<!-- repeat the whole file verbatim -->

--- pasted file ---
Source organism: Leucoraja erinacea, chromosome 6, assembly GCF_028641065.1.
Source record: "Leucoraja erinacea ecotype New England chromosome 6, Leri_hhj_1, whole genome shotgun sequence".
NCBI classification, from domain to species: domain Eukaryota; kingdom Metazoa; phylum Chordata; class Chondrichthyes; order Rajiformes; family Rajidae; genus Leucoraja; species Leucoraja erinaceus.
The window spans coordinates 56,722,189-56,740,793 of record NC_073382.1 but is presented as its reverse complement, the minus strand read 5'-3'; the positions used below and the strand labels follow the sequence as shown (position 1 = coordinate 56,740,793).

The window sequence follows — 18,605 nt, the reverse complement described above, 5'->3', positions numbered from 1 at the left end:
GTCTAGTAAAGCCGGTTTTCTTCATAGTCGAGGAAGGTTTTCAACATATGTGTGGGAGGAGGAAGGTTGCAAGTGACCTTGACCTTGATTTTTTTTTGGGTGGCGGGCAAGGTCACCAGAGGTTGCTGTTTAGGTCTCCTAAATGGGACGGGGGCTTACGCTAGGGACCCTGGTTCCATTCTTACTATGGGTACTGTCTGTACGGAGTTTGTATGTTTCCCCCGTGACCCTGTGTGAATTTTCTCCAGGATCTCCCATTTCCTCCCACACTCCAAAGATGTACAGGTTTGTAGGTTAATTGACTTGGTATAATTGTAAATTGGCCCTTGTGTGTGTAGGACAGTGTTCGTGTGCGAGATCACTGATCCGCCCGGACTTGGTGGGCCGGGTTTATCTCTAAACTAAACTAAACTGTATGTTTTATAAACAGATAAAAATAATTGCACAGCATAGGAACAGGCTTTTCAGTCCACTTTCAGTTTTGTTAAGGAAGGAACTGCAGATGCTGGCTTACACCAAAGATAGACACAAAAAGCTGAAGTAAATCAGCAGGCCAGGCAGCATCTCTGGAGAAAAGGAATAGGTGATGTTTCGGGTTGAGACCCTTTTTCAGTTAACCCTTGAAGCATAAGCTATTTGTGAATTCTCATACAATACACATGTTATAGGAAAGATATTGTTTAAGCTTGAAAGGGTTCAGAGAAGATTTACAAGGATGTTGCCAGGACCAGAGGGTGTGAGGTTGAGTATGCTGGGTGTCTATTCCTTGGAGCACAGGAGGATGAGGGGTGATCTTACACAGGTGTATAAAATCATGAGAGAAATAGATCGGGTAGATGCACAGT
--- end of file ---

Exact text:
Source organism: Leucoraja erinacea, chromosome 6, assembly GCF_028641065.1.
Source record: "Leucoraja erinacea ecotype New England chromosome 6, Leri_hhj_1, whole genome shotgun sequence".
NCBI classification, from domain to species: domain Eukaryota; kingdom Metazoa; phylum Chordata; class Chondrichthyes; order Rajiformes; family Rajidae; genus Leucoraja; species Leucoraja erinaceus.
The window spans coordinates 56,722,189-56,740,793 of record NC_073382.1 but is presented as its reverse complement, the minus strand read 5'-3'; the positions used below and the strand labels follow the sequence as shown (position 1 = coordinate 56,740,793).

The window sequence follows — 18,605 nt, the reverse complement described above, 5'->3', positions numbered from 1 at the left end:
GTCTAGTAAAGCCGGTTTTCTTCATAGTCGAGGAAGGTTTTCAACATATGTGTGGGAGGAGGAAGGTTGCAAGTGACCTTGACCTTGATTTTTTTTTGGGTGGCGGGCAAGGTCACCAGAGGTTGCTGTTTAGGTCTCCTAAATGGGACGGGGGCTTACGCTAGGGACCCTGGTTCCATTCTTACTATGGGTACTGTCTGTACGGAGTTTGTATGTTTCCCCCGTGACCCTGTGTGAATTTTCTCCAGGATCTCCCATTTCCTCCCACACTCCAAAGATGTACAGGTTTGTAGGTTAATTGACTTGGTATAATTGTAAATTGGCCCTTGTGTGTGTAGGACAGTGTTCGTGTGCGAGATCACTGATCCGCCCGGACTTGGTGGGCCGGGTTTATCTCTAAACTAAACTAAACTGTATGTTTTATAAACAGATAAAAATAATTGCACAGCATAGGAACAGGCTTTTCAGTCCACTTTCAGTTTTGTTAAGGAAGGAACTGCAGATGCTGGCTTACACCAAAGATAGACACAAAAAGCTGAAGTAAATCAGCAGGCCAGGCAGCATCTCTGGAGAAAAGGAATAGGTGATGTTTCGGGTTGAGACCCTTTTTCAGTTAACCCTTGAAGCATAAGCTATTTGTGAATTCTCATACAATACACATGTTATAGGAAAGATATTGTTTAAGCTTGAAAGGGTTCAGAGAAGATTTACAAGGATGTTGCCAGGACCAGAGGGTGTGAGGTTGAGTATGCTGGGTGTCTATTCCTTGGAGCACAGGAGGATGAGGGGTGATCTTACACAGGTGTATAAAATCATGAGAGAAATAGATCGGGTAGATGCACAGT